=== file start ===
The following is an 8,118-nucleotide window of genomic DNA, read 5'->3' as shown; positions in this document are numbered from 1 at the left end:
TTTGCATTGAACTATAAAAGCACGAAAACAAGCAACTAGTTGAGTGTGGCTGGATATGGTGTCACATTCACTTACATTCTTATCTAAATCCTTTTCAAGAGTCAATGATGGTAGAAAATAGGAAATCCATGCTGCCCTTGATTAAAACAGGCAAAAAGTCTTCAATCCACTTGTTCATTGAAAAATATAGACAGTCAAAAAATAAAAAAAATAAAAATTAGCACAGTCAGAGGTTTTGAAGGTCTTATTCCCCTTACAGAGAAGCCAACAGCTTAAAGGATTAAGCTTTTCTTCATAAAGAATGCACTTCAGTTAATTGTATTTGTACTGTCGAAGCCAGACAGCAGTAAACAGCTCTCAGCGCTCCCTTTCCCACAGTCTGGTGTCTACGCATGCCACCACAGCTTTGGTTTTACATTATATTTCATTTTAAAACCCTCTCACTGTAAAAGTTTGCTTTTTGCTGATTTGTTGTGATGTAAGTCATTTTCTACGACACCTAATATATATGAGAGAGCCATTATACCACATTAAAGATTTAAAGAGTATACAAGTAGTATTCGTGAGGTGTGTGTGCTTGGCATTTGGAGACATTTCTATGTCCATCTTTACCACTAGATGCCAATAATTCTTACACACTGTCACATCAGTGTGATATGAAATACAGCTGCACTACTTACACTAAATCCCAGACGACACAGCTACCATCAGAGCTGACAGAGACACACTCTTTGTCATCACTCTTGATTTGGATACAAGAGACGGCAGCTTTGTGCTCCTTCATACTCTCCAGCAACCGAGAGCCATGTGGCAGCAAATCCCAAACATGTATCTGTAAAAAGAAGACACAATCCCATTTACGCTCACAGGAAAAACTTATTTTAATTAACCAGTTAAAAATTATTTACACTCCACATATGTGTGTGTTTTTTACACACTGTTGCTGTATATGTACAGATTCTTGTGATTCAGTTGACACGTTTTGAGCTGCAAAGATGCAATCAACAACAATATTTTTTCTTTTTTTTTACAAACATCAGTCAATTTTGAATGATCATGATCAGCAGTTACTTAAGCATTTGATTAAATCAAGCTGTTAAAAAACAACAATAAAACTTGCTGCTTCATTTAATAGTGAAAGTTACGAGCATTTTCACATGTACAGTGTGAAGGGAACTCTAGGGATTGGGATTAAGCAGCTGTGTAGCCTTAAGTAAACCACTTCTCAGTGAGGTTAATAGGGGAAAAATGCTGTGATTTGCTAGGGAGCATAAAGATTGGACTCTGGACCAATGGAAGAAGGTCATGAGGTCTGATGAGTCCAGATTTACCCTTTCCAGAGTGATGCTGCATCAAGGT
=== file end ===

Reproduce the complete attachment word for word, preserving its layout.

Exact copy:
The following is an 8,118-nucleotide window of genomic DNA, read 5'->3' as shown; positions in this document are numbered from 1 at the left end:
TTTGCATTGAACTATAAAAGCACGAAAACAAGCAACTAGTTGAGTGTGGCTGGATATGGTGTCACATTCACTTACATTCTTATCTAAATCCTTTTCAAGAGTCAATGATGGTAGAAAATAGGAAATCCATGCTGCCCTTGATTAAAACAGGCAAAAAGTCTTCAATCCACTTGTTCATTGAAAAATATAGACAGTCAAAAAATAAAAAAAATAAAAATTAGCACAGTCAGAGGTTTTGAAGGTCTTATTCCCCTTACAGAGAAGCCAACAGCTTAAAGGATTAAGCTTTTCTTCATAAAGAATGCACTTCAGTTAATTGTATTTGTACTGTCGAAGCCAGACAGCAGTAAACAGCTCTCAGCGCTCCCTTTCCCACAGTCTGGTGTCTACGCATGCCACCACAGCTTTGGTTTTACATTATATTTCATTTTAAAACCCTCTCACTGTAAAAGTTTGCTTTTTGCTGATTTGTTGTGATGTAAGTCATTTTCTACGACACCTAATATATATGAGAGAGCCATTATACCACATTAAAGATTTAAAGAGTATACAAGTAGTATTCGTGAGGTGTGTGTGCTTGGCATTTGGAGACATTTCTATGTCCATCTTTACCACTAGATGCCAATAATTCTTACACACTGTCACATCAGTGTGATATGAAATACAGCTGCACTACTTACACTAAATCCCAGACGACACAGCTACCATCAGAGCTGACAGAGACACACTCTTTGTCATCACTCTTGATTTGGATACAAGAGACGGCAGCTTTGTGCTCCTTCATACTCTCCAGCAACCGAGAGCCATGTGGCAGCAAATCCCAAACATGTATCTGTAAAAAGAAGACACAATCCCATTTACGCTCACAGGAAAAACTTATTTTAATTAACCAGTTAAAAATTATTTACACTCCACATATGTGTGTGTTTTTTACACACTGTTGCTGTATATGTACAGATTCTTGTGATTCAGTTGACACGTTTTGAGCTGCAAAGATGCAATCAACAACAATATTTTTTCTTTTTTTTTACAAACATCAGTCAATTTTGAATGATCATGATCAGCAGTTACTTAAGCATTTGATTAAATCAAGCTGTTAAAAAACAACAATAAAACTTGCTGCTTCATTTAATAGTGAAAGTTACGAGCATTTTCACATGTACAGTGTGAAGGGAACTCTAGGGATTGGGATTAAGCAGCTGTGTAGCCTTAAGTAAACCACTTCTCAGTGAGGTTAATAGGGGAAAAATGCTGTGATTTGCTAGGGAGCATAAAGATTGGACTCTGGACCAATGGAAGAAGGTCATGAGGTCTGATGAGTCCAGATTTACCCTTTCCAGAGTGATGCTGCATCAAGGT